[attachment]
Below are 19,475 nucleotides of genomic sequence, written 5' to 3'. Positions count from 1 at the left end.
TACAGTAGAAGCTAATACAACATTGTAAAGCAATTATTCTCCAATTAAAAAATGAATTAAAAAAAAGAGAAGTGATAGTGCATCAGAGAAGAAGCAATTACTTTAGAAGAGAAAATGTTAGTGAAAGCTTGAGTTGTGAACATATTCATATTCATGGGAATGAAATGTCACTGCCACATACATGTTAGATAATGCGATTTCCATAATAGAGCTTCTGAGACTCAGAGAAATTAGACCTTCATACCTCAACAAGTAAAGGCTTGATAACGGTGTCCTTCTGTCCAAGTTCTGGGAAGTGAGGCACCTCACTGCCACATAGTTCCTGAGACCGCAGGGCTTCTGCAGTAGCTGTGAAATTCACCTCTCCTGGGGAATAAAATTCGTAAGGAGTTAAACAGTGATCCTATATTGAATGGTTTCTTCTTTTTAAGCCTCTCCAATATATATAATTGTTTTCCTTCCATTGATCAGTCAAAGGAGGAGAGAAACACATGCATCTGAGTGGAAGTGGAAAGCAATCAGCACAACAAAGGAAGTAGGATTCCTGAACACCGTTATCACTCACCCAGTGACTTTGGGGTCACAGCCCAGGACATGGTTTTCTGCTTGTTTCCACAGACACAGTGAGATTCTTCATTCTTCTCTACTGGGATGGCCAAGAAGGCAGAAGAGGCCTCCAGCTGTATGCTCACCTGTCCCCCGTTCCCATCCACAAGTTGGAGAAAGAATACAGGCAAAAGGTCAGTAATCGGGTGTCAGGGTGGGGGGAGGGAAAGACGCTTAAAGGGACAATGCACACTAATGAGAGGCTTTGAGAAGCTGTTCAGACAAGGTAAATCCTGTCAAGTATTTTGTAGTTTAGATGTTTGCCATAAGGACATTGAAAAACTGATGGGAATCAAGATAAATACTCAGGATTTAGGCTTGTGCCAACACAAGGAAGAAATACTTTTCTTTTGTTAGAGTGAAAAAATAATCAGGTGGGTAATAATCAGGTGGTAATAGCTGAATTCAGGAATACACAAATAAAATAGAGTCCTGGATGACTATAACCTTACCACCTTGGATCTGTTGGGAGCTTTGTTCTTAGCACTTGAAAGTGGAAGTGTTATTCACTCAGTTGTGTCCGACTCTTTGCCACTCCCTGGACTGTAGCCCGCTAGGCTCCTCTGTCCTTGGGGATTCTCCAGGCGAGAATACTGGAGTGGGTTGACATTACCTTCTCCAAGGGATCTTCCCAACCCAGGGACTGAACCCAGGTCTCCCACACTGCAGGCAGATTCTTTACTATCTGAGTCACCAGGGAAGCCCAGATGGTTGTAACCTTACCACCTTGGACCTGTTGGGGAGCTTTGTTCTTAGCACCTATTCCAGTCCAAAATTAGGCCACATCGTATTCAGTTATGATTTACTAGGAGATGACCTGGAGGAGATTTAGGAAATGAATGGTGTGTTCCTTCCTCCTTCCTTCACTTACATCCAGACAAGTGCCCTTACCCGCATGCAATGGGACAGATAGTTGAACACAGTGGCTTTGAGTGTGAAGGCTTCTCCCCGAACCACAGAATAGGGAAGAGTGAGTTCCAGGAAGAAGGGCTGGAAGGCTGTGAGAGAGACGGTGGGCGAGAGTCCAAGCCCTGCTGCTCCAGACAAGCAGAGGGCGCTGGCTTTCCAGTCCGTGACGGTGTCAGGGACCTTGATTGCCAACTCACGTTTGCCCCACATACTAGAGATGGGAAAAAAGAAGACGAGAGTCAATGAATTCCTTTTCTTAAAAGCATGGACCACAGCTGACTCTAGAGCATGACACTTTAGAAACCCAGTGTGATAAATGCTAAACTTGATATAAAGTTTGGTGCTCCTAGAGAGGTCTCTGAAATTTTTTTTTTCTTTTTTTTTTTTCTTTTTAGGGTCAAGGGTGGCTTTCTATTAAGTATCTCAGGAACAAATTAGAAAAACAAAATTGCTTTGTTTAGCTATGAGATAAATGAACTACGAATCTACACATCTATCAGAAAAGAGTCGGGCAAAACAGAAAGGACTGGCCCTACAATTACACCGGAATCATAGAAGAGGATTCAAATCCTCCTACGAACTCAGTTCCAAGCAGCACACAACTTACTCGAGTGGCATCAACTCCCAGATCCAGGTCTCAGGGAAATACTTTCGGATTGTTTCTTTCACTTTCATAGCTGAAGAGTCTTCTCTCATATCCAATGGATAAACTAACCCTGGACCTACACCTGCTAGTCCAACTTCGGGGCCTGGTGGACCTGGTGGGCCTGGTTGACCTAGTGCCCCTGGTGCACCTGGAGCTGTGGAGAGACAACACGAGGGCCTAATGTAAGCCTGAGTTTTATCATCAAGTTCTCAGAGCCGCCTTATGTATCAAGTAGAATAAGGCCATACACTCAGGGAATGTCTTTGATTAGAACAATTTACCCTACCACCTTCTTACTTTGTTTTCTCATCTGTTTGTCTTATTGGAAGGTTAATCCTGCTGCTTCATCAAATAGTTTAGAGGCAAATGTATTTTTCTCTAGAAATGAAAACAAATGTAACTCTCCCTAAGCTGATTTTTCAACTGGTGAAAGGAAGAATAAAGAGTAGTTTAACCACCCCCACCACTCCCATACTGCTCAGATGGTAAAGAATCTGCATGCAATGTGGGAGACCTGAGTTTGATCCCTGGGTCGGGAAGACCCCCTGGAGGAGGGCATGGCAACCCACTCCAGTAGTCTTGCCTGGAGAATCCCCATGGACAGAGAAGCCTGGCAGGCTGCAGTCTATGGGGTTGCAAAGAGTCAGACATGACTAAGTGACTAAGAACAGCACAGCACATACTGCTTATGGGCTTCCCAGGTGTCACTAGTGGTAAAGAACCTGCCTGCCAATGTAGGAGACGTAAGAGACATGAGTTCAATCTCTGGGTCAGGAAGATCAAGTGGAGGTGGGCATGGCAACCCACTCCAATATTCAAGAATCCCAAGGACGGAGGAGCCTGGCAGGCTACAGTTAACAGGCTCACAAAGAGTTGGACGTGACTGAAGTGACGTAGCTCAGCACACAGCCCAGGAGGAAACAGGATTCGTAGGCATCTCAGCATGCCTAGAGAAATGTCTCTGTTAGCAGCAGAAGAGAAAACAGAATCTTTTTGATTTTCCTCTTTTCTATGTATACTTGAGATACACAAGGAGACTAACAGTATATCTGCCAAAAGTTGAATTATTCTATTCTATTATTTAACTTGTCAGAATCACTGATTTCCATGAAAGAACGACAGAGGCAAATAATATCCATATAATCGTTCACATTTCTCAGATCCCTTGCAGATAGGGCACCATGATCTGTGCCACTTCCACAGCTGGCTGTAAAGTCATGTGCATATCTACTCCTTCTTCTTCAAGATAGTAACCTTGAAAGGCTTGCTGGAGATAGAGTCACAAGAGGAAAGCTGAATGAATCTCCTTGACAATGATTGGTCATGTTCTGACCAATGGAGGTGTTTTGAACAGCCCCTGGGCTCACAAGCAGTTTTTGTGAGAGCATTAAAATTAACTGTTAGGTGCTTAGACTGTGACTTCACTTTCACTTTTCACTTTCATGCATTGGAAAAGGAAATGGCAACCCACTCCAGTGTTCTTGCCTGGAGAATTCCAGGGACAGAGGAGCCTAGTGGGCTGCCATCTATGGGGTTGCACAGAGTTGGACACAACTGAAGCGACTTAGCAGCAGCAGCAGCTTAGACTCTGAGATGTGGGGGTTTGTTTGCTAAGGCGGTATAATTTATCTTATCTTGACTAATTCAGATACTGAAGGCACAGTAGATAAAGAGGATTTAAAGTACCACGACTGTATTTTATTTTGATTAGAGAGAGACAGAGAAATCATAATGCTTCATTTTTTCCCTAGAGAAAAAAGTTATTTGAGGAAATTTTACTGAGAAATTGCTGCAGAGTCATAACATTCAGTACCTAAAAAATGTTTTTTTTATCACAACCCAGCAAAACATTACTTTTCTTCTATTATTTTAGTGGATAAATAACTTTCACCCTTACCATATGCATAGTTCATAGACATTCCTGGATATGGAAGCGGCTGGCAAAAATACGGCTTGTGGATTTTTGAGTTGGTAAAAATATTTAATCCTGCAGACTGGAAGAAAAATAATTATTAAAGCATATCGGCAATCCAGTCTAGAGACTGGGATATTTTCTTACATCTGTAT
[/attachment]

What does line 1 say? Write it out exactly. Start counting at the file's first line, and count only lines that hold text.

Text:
Below are 19,475 nucleotides of genomic sequence, written 5' to 3'. Positions count from 1 at the left end.